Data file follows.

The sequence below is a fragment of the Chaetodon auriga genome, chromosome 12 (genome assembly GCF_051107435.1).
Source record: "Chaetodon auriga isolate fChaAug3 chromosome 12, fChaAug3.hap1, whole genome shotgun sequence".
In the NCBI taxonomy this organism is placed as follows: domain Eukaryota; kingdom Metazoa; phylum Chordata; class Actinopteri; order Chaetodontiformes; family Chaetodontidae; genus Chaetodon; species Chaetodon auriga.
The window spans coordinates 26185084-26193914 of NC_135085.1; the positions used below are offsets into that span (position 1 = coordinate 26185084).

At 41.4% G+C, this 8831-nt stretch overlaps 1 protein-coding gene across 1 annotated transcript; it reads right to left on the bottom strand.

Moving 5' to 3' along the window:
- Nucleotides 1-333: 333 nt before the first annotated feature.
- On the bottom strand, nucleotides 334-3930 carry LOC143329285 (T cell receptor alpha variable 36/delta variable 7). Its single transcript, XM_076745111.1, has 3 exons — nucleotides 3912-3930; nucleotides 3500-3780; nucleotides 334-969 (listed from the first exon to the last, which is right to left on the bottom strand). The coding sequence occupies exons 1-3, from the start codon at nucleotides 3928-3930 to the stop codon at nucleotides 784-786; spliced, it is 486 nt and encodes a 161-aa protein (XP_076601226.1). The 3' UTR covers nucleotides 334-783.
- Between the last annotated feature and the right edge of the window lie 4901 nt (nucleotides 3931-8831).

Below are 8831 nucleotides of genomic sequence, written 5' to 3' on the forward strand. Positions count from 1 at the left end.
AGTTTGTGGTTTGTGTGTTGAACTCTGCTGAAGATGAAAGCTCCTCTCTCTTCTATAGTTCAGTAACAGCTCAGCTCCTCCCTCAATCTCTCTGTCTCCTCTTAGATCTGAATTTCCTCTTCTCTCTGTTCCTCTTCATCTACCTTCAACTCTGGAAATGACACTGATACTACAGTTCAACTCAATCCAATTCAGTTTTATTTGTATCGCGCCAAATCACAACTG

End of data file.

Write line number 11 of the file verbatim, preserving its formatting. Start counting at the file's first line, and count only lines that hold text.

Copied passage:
AGTTTGTGGTTTGTGTGTTGAACTCTGCTGAAGATGAAAGCTCCTCTCTCTTCTATAGTTCAGTAACAGCTCAGCTCCTCCCTCAATCTCTCTGTCTCCTCTTAGATCTGAATTTCCTCTTCTCTCTGTTCCTCTTCATCTACCTTCAACTCTGGAAATGACACTGATACTACAGTTCAACTCAATCCAATTCAGTTTTATTTGTATCGCGCCAAATCACAACTG